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The Measure of Tie Strength and Their Importance In Networks

In Peter Marsden’s and Karen Campbell’s article, “Reflections on Conceptualizing and Measuring Tie Strength,” they revisit their older study on “Measuring Tie Strength.” As time has passed, interest in the concept of tie strength has remained high. This article is heavily associated with the content with discussed in class, specifically with chapter 3 on strong and weak ties.

In their article they discuss the role of weak ties. Weak ties serve as bridges of novel information between clusters in social networks. Now that data on entire social networks has been gathered and can be monitored, the idea that measuring the actual strength of ties might not be as important as just looking for the bridges that connect these clusters. Marsden and Campbell argue that there is still use in measuring the strength of ties so that one might find the strong ties in a network. They claim that much research in social networks is still egocentric, and focuses less on the total network and more on the properties of individual ties.

They first examine many possible indicators of tie strength as thought up by other scholars. They also question whether resource potential or actualization should be considered when labeling ties. Marsden and Campbell come to the conclusion that the potential to access resources across a tie are more important than having actually done so in the past. The claim that there are outside factors that might prevent a person from providing resources, such as not wanting to force the resources on another person.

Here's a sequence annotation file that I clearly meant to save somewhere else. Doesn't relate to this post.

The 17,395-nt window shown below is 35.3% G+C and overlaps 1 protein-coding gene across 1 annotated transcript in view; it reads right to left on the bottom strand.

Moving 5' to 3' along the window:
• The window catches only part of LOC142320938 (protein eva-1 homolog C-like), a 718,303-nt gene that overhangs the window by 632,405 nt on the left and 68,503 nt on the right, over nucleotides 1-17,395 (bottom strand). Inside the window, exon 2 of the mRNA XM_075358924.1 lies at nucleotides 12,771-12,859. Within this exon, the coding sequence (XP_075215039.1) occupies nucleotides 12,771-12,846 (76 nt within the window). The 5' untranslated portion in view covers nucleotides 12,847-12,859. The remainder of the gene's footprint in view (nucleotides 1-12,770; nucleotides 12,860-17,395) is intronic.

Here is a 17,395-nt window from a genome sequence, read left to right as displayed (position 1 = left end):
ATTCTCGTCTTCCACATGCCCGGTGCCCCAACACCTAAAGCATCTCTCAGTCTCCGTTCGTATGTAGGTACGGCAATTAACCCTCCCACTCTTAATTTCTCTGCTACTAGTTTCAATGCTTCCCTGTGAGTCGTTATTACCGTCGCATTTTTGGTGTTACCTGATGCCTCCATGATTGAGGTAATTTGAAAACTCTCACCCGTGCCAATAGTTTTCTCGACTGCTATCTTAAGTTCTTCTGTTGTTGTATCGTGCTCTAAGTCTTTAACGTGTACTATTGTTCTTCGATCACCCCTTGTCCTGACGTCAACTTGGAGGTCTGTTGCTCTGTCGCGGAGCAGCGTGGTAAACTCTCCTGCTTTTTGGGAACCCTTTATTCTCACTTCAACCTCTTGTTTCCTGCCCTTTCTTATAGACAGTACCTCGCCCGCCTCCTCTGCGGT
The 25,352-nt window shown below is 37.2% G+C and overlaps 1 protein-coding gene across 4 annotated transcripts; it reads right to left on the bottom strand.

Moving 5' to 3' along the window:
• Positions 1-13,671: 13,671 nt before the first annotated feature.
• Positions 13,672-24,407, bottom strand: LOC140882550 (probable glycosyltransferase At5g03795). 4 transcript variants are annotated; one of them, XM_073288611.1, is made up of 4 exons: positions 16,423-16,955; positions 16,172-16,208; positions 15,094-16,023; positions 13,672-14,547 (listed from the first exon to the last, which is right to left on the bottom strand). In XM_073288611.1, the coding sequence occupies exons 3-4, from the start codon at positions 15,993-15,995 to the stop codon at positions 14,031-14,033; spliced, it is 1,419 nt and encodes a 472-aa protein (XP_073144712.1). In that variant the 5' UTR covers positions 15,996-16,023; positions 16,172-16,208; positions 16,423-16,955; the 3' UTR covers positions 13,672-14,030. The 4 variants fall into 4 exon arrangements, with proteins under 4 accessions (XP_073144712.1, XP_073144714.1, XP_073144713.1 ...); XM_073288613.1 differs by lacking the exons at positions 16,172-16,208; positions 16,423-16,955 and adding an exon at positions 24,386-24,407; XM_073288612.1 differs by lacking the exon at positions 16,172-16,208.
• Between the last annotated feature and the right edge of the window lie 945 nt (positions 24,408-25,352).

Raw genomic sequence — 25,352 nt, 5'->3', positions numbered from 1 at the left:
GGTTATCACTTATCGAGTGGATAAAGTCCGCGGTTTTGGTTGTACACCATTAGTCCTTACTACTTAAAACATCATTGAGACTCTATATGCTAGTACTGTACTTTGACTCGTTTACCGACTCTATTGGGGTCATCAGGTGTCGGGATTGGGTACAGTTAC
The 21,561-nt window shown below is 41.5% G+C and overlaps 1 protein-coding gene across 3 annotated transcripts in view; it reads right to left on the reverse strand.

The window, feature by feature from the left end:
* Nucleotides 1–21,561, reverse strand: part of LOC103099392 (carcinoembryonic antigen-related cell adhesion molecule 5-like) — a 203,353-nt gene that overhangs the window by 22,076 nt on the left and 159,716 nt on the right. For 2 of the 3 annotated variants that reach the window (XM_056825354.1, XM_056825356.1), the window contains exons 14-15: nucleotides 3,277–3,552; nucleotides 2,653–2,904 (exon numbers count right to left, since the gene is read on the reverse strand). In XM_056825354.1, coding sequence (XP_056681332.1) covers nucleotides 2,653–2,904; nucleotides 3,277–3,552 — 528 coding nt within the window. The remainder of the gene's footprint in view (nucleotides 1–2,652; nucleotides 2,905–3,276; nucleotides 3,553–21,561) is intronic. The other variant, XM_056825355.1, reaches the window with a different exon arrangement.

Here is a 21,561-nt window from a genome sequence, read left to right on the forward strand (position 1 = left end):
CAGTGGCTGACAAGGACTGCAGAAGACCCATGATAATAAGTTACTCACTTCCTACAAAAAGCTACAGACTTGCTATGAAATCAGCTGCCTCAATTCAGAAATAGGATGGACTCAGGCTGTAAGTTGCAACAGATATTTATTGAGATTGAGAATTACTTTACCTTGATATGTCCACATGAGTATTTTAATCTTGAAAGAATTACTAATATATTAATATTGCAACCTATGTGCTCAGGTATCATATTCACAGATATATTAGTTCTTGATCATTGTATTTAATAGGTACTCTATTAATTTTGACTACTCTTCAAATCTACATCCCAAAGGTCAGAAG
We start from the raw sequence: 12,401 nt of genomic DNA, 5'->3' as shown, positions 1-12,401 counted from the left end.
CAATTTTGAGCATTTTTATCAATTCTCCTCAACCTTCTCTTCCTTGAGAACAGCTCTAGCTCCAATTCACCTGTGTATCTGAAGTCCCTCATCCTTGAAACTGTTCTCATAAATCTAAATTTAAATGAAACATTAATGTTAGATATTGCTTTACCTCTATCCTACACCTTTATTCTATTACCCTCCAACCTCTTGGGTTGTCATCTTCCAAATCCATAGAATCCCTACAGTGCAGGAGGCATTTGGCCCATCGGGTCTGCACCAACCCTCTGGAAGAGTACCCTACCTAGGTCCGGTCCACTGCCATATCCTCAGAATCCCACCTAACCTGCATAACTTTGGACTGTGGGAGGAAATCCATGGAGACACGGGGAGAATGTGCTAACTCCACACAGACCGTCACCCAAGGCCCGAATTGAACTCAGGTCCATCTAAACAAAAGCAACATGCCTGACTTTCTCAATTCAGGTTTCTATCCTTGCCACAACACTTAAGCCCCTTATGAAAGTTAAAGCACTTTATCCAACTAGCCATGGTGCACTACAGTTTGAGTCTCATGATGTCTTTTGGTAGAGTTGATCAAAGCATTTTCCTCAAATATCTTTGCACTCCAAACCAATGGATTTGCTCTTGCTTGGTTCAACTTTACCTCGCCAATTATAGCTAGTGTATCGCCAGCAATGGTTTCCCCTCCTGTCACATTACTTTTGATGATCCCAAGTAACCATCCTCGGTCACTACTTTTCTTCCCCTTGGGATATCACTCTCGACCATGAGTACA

They found that while the frequency of interaction had a weak correlation with other measures of strength (and a negative relation to length of acquaintance) other factors such as shared relationships, occupational standing, and education had some correlation.



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September 2012